Woo also offered no comment on how Samsung planned to support existing software on its future 64-bit offerings, nor even whether such a chip would get custom Android support or use Samsung's own Tizen or some other operating system.
Woo also didn't outline any novel uses of 64-bit computing comparable to the applications Apple launched for the iPhone 5s, which included advanced video game graphics, enhanced audio and video processing apps like Garage Band and iMovie, and Touch ID processing and secure storage.
Rather than dwelling on 64-bits or Touch ID, Samsung has focused on marketing the Galaxy S5 brand, including a two week sponsorship of London's Heathrow Terminal 5, a program Samsung called a "rebranding" of the terminal in a press release that claimed it was "the first time Heathrow has permitted a brand takeover of Terminal 5."
The airport itself subsequently issued a statement to iMore clarifying "Heathrow Terminal 5's signage and passenger wayfinding has not changed."
Instead, the facility said "Samsung have rented advertising space in Terminal 5 with a tongue-in-cheek campaign using using the line: 'Terminal Samsung Galaxy S5'."
Somewhat ironically, the ad program portrayed the new phone from the back, featuring its highly criticized plastic construction rather than the biometric sensor Samsung included on the front in a configuration following as closely as possible to the "market trend" established by iPhone 5s.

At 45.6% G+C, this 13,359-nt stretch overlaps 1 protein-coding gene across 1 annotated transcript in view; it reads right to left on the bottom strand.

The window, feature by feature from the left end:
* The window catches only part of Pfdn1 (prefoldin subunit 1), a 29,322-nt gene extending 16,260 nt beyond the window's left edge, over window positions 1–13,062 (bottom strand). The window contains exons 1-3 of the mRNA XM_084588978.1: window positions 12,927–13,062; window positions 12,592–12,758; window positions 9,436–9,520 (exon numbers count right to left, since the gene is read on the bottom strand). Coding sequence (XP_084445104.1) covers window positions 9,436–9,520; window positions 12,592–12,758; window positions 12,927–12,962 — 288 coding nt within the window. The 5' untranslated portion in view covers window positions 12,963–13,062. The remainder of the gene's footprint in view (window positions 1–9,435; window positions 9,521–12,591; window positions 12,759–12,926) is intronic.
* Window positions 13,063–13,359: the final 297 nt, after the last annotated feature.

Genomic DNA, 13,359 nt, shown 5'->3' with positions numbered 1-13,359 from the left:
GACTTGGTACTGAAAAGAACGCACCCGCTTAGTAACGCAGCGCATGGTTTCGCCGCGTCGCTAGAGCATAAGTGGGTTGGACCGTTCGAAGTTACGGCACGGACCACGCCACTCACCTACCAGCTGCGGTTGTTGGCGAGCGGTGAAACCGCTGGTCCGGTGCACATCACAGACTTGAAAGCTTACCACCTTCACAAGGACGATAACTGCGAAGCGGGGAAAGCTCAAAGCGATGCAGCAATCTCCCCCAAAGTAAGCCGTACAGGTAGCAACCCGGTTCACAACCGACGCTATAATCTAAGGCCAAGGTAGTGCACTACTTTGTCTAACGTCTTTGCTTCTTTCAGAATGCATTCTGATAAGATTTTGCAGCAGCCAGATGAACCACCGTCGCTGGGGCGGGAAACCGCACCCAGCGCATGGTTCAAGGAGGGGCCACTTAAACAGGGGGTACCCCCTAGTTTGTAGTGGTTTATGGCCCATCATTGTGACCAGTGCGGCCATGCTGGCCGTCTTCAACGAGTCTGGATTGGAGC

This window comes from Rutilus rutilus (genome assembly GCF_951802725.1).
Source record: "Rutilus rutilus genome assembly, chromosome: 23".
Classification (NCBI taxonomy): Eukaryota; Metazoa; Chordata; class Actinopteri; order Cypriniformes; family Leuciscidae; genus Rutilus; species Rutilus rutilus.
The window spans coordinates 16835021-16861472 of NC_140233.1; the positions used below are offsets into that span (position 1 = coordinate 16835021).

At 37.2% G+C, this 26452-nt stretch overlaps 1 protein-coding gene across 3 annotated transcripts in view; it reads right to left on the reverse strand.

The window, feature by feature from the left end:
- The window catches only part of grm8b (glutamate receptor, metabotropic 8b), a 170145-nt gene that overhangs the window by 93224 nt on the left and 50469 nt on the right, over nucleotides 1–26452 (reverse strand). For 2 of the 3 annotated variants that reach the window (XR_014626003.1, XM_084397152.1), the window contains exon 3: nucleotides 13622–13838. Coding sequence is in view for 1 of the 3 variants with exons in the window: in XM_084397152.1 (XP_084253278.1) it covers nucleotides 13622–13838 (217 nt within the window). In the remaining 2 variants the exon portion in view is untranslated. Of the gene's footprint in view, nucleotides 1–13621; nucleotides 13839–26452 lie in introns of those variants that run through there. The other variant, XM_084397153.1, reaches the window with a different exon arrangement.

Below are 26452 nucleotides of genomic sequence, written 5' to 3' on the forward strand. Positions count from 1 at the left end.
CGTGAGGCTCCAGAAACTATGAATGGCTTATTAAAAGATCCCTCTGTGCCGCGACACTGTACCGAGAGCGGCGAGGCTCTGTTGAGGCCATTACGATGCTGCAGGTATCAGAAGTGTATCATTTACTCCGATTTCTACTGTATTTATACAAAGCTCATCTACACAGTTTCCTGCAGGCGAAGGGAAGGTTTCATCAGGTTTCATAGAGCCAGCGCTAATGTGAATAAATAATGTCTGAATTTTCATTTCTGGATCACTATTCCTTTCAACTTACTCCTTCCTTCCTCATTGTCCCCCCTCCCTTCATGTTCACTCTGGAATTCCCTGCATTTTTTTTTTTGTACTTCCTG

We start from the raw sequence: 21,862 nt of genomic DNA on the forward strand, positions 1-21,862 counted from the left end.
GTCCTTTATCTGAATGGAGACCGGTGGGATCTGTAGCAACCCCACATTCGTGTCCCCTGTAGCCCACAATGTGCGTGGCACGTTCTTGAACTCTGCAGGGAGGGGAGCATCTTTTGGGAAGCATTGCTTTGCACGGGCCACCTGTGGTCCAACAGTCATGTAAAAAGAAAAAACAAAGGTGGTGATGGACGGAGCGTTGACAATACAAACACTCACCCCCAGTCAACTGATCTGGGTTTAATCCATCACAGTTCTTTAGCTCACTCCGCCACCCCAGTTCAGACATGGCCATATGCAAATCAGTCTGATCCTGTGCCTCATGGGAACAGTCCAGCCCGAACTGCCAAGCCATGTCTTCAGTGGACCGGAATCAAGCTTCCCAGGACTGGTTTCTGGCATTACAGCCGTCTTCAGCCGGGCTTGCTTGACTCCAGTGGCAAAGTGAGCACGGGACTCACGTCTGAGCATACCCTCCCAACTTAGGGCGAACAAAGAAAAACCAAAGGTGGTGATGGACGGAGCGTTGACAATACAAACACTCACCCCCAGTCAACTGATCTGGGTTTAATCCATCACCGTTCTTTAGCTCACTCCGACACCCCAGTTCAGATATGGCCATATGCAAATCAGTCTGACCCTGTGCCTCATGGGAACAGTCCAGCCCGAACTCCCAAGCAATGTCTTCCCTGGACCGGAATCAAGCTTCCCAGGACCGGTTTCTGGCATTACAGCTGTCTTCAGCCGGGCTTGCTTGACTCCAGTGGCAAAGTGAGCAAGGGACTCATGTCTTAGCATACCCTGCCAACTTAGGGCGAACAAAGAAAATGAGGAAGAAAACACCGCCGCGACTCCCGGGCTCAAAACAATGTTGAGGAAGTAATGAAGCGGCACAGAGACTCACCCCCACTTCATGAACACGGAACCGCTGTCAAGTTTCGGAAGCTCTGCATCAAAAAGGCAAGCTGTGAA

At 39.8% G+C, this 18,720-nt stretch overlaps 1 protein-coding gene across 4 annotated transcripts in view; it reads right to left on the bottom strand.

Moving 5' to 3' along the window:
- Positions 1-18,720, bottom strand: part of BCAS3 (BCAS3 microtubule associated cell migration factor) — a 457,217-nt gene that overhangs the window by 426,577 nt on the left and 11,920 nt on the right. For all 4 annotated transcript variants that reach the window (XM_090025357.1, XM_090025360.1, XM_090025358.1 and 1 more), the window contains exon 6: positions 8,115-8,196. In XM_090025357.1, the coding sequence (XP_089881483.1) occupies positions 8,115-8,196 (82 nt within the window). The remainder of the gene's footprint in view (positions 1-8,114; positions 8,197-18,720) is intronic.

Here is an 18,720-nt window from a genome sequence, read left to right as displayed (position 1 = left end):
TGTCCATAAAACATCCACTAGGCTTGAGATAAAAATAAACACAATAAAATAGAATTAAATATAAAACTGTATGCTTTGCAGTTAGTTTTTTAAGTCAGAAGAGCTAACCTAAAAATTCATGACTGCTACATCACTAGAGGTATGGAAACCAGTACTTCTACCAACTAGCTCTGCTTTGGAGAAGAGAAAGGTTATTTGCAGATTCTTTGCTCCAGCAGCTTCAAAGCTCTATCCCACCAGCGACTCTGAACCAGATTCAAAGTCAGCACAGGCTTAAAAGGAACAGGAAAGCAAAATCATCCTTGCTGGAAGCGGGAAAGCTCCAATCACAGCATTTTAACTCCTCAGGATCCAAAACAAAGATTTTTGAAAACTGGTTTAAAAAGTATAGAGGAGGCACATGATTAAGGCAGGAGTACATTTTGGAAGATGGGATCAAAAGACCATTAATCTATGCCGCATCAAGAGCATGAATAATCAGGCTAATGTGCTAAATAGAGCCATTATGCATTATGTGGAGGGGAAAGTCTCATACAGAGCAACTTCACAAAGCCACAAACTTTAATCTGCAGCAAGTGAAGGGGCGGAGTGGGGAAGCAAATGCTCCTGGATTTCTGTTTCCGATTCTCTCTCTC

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Another issue Rhee addressed in speaking to analysts and investors was the uptake of Knox, Samsung's solution for businesses concerned about the lack of security inherent in Android devices.
Apple has detailed how it "designed the iOS platform with security at its core."
In contrast, Google's Android chief Sundar Pichai has admitted that Android was expressly designed for open, hobbyist freedom, rather than enterprise users with needs for security.
To sell its phones to enterprise users, a market where Apple's iOS continues to dominate with 72 percent of devices and 93 percent of custom enterprise apps, Samsung licensed Knox.
However, Rhee noted that while the company has delivered 87 million devices embedded with Knox, only 1.8 million of those are actively using Knox.
"That's just a fraction of what has been distributed to the market," the Wall Street Journal noted. Specifically, that fraction would be about 1/50, or 2 percent.
"Rhee said he hopes that demand for Samsung's Knox system will 'trickle down' to other industry players, once the company has won enough certification and orders from the regulated industries. He declined to comment on how many paid customers the company has won so far with its Knox system," the report stated.
Shortly after Knox was introduced on the Galaxy Note 3 last fall, Mordechai Guri, a researcher at Ben-Gurion University's Cyber Security Lab described a vulnerability that he detailed would "would allow a hacker to 'easily intercept' secure data of a user of a Knox-enabled Galaxy smartphone."
In a worst-case scenario, Guri stated, "a hacker could modify data and even insert hostile code that could run amok within the secured network."
Six months later, the Wall Street Journal described the issue as "a possible security gap" and said that Samsung had "clarified" that the issue "is not specific to Samsung devices."
Samsung is working hard to sell Knox-enabled Galaxy devices to the U.S. Department of Defense and other high security clients, a market Apple has rapidly won away from BlackBerry.